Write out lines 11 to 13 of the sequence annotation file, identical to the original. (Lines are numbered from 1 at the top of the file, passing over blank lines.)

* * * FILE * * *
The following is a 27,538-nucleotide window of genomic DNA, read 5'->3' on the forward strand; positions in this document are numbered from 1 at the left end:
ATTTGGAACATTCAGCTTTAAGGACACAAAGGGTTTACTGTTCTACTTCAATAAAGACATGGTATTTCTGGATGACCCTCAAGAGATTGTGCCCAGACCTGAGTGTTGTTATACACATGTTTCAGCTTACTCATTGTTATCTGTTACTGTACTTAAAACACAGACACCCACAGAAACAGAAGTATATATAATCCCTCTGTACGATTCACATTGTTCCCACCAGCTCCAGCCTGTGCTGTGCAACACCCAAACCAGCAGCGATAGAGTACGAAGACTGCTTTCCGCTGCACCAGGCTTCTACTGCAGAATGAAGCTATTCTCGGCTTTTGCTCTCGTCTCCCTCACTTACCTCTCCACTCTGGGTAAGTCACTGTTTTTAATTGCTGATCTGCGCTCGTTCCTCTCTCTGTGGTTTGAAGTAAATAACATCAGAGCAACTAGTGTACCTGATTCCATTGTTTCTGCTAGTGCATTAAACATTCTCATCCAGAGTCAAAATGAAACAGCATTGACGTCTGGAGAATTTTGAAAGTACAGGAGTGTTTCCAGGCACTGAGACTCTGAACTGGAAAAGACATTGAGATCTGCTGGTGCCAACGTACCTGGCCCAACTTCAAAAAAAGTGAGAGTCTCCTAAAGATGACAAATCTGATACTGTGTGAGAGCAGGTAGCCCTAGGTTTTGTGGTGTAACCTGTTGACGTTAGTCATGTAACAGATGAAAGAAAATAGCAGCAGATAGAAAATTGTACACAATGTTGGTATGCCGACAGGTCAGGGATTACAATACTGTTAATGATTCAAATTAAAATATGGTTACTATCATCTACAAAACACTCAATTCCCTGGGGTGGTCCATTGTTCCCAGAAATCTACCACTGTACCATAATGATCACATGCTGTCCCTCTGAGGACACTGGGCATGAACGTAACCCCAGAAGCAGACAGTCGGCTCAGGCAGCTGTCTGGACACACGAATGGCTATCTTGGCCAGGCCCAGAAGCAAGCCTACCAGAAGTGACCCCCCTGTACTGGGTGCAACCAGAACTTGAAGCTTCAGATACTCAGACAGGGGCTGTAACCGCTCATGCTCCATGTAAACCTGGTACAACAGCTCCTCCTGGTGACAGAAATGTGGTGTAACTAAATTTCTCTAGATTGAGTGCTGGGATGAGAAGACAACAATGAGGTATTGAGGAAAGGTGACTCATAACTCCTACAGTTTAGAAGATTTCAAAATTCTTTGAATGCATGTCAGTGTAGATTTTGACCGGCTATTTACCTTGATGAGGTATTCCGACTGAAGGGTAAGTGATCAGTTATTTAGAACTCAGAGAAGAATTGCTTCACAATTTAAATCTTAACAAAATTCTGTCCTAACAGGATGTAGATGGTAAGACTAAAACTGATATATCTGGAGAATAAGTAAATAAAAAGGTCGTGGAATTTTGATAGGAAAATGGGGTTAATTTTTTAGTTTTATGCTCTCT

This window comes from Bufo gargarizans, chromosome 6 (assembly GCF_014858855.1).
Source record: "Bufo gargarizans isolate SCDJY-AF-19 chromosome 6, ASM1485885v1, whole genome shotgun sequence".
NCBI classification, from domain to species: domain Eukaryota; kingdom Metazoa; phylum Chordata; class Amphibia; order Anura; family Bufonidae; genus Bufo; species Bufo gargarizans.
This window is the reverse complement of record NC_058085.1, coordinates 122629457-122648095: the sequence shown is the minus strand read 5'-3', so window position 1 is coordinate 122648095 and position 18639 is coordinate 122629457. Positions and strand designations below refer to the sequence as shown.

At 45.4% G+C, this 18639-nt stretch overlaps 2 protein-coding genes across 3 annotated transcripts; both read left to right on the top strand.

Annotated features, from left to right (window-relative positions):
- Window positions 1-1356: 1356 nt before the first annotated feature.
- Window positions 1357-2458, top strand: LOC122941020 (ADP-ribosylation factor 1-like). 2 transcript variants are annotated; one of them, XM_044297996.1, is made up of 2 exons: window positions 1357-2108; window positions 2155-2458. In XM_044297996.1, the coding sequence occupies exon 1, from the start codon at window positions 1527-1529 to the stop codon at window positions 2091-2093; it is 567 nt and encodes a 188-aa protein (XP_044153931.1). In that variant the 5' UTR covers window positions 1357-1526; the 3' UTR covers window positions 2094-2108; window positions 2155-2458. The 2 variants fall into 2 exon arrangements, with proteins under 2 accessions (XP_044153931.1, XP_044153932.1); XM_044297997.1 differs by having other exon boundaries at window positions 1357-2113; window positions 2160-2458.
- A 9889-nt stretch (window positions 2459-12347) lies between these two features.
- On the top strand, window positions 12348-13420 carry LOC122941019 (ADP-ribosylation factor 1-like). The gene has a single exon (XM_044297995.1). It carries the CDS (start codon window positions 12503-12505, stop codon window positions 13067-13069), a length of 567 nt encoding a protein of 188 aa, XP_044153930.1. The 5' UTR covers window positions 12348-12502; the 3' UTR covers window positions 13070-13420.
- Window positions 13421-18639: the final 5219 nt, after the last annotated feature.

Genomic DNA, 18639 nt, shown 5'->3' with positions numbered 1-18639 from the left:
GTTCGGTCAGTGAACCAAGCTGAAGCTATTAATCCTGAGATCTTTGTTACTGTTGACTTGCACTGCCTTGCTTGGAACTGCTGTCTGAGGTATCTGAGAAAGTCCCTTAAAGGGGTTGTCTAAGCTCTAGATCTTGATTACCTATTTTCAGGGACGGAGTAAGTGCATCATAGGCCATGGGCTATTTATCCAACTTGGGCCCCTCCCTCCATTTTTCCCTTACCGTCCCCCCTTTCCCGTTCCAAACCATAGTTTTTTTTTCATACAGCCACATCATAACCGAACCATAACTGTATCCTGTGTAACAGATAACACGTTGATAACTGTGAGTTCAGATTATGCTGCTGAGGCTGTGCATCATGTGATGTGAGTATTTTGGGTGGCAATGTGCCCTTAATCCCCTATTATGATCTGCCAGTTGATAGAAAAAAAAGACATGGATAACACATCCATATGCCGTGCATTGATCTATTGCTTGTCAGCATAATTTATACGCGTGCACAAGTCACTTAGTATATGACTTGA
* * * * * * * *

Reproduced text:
- A 9889-nt stretch (window positions 2459-12347) lies between these two features.
- On the top strand, window positions 12348-13420 carry LOC122941019 (ADP-ribosylation factor 1-like). The gene has a single exon (XM_044297995.1). It carries the CDS (start codon window positions 12503-12505, stop codon window positions 13067-13069), a length of 567 nt encoding a protein of 188 aa, XP_044153930.1. The 5' UTR covers window positions 12348-12502; the 3' UTR covers window positions 13070-13420.
- Window positions 13421-18639: the final 5219 nt, after the last annotated feature.